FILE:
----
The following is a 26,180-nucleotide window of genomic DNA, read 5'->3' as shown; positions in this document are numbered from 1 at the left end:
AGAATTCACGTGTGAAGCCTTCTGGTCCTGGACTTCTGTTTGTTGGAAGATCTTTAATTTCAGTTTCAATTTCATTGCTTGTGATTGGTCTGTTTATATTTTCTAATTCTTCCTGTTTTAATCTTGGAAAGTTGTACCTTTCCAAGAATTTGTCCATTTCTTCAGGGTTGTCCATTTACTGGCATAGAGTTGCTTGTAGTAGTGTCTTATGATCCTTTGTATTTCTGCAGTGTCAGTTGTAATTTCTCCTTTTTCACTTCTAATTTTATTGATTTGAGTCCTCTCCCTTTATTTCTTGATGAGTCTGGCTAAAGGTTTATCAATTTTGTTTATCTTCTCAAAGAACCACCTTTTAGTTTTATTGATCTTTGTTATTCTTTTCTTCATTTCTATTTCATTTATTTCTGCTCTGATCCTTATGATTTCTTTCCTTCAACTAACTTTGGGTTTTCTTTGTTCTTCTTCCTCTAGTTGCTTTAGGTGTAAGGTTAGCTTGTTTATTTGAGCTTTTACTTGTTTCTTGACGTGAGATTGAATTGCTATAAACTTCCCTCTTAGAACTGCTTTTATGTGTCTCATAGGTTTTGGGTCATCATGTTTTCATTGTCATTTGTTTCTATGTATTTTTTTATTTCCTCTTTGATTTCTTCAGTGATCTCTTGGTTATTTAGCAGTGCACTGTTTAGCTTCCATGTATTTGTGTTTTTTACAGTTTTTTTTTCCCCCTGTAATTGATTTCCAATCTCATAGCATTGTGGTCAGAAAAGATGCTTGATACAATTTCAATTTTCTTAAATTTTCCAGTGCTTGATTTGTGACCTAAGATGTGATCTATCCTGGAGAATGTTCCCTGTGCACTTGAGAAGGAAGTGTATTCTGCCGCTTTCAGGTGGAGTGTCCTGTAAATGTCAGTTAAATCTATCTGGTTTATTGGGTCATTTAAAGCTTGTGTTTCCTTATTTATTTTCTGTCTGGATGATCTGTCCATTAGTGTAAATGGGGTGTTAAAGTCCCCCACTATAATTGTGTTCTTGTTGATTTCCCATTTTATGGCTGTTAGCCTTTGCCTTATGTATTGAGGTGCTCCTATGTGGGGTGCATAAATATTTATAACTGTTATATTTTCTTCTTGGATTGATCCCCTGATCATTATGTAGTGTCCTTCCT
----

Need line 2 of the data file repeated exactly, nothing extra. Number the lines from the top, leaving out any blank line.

AGAATTCACGTGTGAAGCCTTCTGGTCCTGGACTTCTGTTTGTTGGAAGATCTTTAATTTCAGTTTCAATTTCATTGCTTGTGATTGGTCTGTTTATATTTTCTAATTCTTCCTGTTTTAATCTTGGAAAGTTGTACCTTTCCAAGAATTTGTCCATTTCTTCAGGGTTGTCCATTTACTGGCATAGAGTTGCTTGTAGTAGTGTCTTATGATCCTTTGTATTTCTGCAGTGTCAGTTGTAATTTCTCCTTTTTCACTTCTAATTTTATTGATTTGAGTCCTCTCCCTTTATTTCTTGATGAGTCTGGCTAAAGGTTTATCAATTTTGTTTATCTTCTCAAAGAACCACCTTTTAGTTTTATTGATCTTTGTTATTCTTTTCTTCATTTCTATTTCATTTATTTCTGCTCTGATCCTTATGATTTCTTTCCTTCAACTAACTTTGGGTTTTCTTTGTTCTTCTTCCTCTAGTTGCTTTAGGTGTAAGGTTAGCTTGTTTATTTGAGCTTTTACTTGTTTCTTGACGTGAGATTGAATTGCTATAAACTTCCCTCTTAGAACTGCTTTTATGTGTCTCATAGGTTTTGGGTCATCATGTTTTCATTGTCATTTGTTTCTATGTATTTTTTTATTTCCTCTTTGATTTCTTCAGTGATCTCTTGGTTATTTAGCAGTGCACTGTTTAGCTTCCATGTATTTGTGTTTTTTACAGTTTTTTTTTCCCCCTGTAATTGATTTCCAATCTCATAGCATTGTGGTCAGAAAAGATGCTTGATACAATTTCAATTTTCTTAAATTTTCCAGTGCTTGATTTGTGACCTAAGATGTGATCTATCCTGGAGAATGTTCCCTGTGCACTTGAGAAGGAAGTGTATTCTGCCGCTTTCAGGTGGAGTGTCCTGTAAATGTCAGTTAAATCTATCTGGTTTATTGGGTCATTTAAAGCTTGTGTTTCCTTATTTATTTTCTGTCTGGATGATCTGTCCATTAGTGTAAATGGGGTGTTAAAGTCCCCCACTATAATTGTGTTCTTGTTGATTTCCCATTTTATGGCTGTTAGCCTTTGCCTTATGTATTGAGGTGCTCCTATGTGGGGTGCATAAATATTTATAACTGTTATATTTTCTTCTTGGATTGATCCCCTGATCATTATGTAGTGTCCTTCCT